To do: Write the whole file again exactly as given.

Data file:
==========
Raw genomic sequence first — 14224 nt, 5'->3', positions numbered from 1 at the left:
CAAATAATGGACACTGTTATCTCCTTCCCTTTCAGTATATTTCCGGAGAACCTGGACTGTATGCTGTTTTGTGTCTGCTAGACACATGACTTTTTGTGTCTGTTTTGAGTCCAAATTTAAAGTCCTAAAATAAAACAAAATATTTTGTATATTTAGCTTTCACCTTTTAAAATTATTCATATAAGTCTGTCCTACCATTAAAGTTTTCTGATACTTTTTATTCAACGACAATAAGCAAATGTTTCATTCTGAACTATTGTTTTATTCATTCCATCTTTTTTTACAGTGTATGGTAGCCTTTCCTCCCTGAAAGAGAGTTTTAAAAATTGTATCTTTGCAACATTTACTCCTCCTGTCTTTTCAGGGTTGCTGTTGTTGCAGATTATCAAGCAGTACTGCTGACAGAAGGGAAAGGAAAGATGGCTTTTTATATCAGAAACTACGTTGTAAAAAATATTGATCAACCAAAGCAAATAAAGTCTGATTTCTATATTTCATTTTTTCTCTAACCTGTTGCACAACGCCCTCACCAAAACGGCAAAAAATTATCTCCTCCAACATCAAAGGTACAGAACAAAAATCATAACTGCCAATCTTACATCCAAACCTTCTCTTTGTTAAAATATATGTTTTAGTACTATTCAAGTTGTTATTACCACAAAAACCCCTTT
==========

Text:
Raw genomic sequence first — 14224 nt, 5'->3', positions numbered from 1 at the left:
CAAATAATGGACACTGTTATCTCCTTCCCTTTCAGTATATTTCCGGAGAACCTGGACTGTATGCTGTTTTGTGTCTGCTAGACACATGACTTTTTGTGTCTGTTTTGAGTCCAAATTTAAAGTCCTAAAATAAAACAAAATATTTTGTATATTTAGCTTTCACCTTTTAAAATTATTCATATAAGTCTGTCCTACCATTAAAGTTTTCTGATACTTTTTATTCAACGACAATAAGCAAATGTTTCATTCTGAACTATTGTTTTATTCATTCCATCTTTTTTTACAGTGTATGGTAGCCTTTCCTCCCTGAAAGAGAGTTTTAAAAATTGTATCTTTGCAACATTTACTCCTCCTGTCTTTTCAGGGTTGCTGTTGTTGCAGATTATCAAGCAGTACTGCTGACAGAAGGGAAAGGAAAGATGGCTTTTTATATCAGAAACTACGTTGTAAAAAATATTGATCAACCAAAGCAAATAAAGTCTGATTTCTATATTTCATTTTTTCTCTAACCTGTTGCACAACGCCCTCACCAAAACGGCAAAAAATTATCTCCTCCAACATCAAAGGTACAGAACAAAAATCATAACTGCCAATCTTACATCCAAACCTTCTCTTTGTTAAAATATATGTTTTAGTACTATTCAAGTTGTTATTACCACAAAAACCCCTTT